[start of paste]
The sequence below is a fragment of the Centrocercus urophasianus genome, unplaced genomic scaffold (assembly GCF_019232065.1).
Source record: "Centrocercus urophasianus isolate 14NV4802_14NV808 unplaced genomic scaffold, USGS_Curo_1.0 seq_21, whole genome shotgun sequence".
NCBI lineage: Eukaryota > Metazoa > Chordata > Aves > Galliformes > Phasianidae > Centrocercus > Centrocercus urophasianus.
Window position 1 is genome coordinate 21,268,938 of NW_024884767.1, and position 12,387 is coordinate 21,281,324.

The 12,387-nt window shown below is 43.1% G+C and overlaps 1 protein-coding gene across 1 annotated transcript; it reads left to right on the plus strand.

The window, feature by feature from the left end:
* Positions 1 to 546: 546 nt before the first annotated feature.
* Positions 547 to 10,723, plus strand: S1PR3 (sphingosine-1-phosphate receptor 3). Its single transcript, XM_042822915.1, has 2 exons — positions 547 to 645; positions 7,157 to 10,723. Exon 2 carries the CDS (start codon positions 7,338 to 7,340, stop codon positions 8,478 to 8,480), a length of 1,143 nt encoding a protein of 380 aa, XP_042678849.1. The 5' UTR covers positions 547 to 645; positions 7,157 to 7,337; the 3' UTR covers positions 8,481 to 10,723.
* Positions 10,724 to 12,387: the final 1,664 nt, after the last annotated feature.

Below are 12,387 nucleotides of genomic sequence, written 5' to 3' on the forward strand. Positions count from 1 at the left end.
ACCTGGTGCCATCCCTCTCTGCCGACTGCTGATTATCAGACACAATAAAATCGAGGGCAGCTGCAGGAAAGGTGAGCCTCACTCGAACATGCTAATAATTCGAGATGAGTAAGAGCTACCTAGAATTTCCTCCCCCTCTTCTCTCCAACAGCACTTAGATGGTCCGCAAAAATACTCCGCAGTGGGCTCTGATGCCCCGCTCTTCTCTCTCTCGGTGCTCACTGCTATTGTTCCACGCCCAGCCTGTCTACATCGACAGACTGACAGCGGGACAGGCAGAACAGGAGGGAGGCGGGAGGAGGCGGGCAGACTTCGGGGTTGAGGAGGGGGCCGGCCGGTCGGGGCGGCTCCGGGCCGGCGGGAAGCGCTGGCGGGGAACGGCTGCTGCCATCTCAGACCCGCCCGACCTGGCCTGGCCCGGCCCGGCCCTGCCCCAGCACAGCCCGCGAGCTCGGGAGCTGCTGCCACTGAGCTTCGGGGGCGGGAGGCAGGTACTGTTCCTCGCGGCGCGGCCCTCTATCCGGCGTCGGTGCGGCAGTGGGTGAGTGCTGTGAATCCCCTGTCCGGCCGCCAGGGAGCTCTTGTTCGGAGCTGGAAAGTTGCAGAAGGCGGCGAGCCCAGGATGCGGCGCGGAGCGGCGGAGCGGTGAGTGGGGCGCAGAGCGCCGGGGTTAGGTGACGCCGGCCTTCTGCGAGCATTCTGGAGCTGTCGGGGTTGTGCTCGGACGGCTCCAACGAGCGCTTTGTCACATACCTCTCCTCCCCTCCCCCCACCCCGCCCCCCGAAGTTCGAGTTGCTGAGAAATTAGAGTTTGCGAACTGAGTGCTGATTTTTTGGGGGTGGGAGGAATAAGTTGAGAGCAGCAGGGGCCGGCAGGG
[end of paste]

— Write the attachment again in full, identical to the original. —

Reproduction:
The sequence below is a fragment of the Centrocercus urophasianus genome, unplaced genomic scaffold (assembly GCF_019232065.1).
Source record: "Centrocercus urophasianus isolate 14NV4802_14NV808 unplaced genomic scaffold, USGS_Curo_1.0 seq_21, whole genome shotgun sequence".
NCBI lineage: Eukaryota > Metazoa > Chordata > Aves > Galliformes > Phasianidae > Centrocercus > Centrocercus urophasianus.
Window position 1 is genome coordinate 21,268,938 of NW_024884767.1, and position 12,387 is coordinate 21,281,324.

The 12,387-nt window shown below is 43.1% G+C and overlaps 1 protein-coding gene across 1 annotated transcript; it reads left to right on the plus strand.

The window, feature by feature from the left end:
* Positions 1 to 546: 546 nt before the first annotated feature.
* Positions 547 to 10,723, plus strand: S1PR3 (sphingosine-1-phosphate receptor 3). Its single transcript, XM_042822915.1, has 2 exons — positions 547 to 645; positions 7,157 to 10,723. Exon 2 carries the CDS (start codon positions 7,338 to 7,340, stop codon positions 8,478 to 8,480), a length of 1,143 nt encoding a protein of 380 aa, XP_042678849.1. The 5' UTR covers positions 547 to 645; positions 7,157 to 7,337; the 3' UTR covers positions 8,481 to 10,723.
* Positions 10,724 to 12,387: the final 1,664 nt, after the last annotated feature.

Below are 12,387 nucleotides of genomic sequence, written 5' to 3' on the forward strand. Positions count from 1 at the left end.
ACCTGGTGCCATCCCTCTCTGCCGACTGCTGATTATCAGACACAATAAAATCGAGGGCAGCTGCAGGAAAGGTGAGCCTCACTCGAACATGCTAATAATTCGAGATGAGTAAGAGCTACCTAGAATTTCCTCCCCCTCTTCTCTCCAACAGCACTTAGATGGTCCGCAAAAATACTCCGCAGTGGGCTCTGATGCCCCGCTCTTCTCTCTCTCGGTGCTCACTGCTATTGTTCCACGCCCAGCCTGTCTACATCGACAGACTGACAGCGGGACAGGCAGAACAGGAGGGAGGCGGGAGGAGGCGGGCAGACTTCGGGGTTGAGGAGGGGGCCGGCCGGTCGGGGCGGCTCCGGGCCGGCGGGAAGCGCTGGCGGGGAACGGCTGCTGCCATCTCAGACCCGCCCGACCTGGCCTGGCCCGGCCCGGCCCTGCCCCAGCACAGCCCGCGAGCTCGGGAGCTGCTGCCACTGAGCTTCGGGGGCGGGAGGCAGGTACTGTTCCTCGCGGCGCGGCCCTCTATCCGGCGTCGGTGCGGCAGTGGGTGAGTGCTGTGAATCCCCTGTCCGGCCGCCAGGGAGCTCTTGTTCGGAGCTGGAAAGTTGCAGAAGGCGGCGAGCCCAGGATGCGGCGCGGAGCGGCGGAGCGGTGAGTGGGGCGCAGAGCGCCGGGGTTAGGTGACGCCGGCCTTCTGCGAGCATTCTGGAGCTGTCGGGGTTGTGCTCGGACGGCTCCAACGAGCGCTTTGTCACATACCTCTCCTCCCCTCCCCCCACCCCGCCCCCCGAAGTTCGAGTTGCTGAGAAATTAGAGTTTGCGAACTGAGTGCTGATTTTTTGGGGGTGGGAGGAATAAGTTGAGAGCAGCAGGGGCCGGCAGGG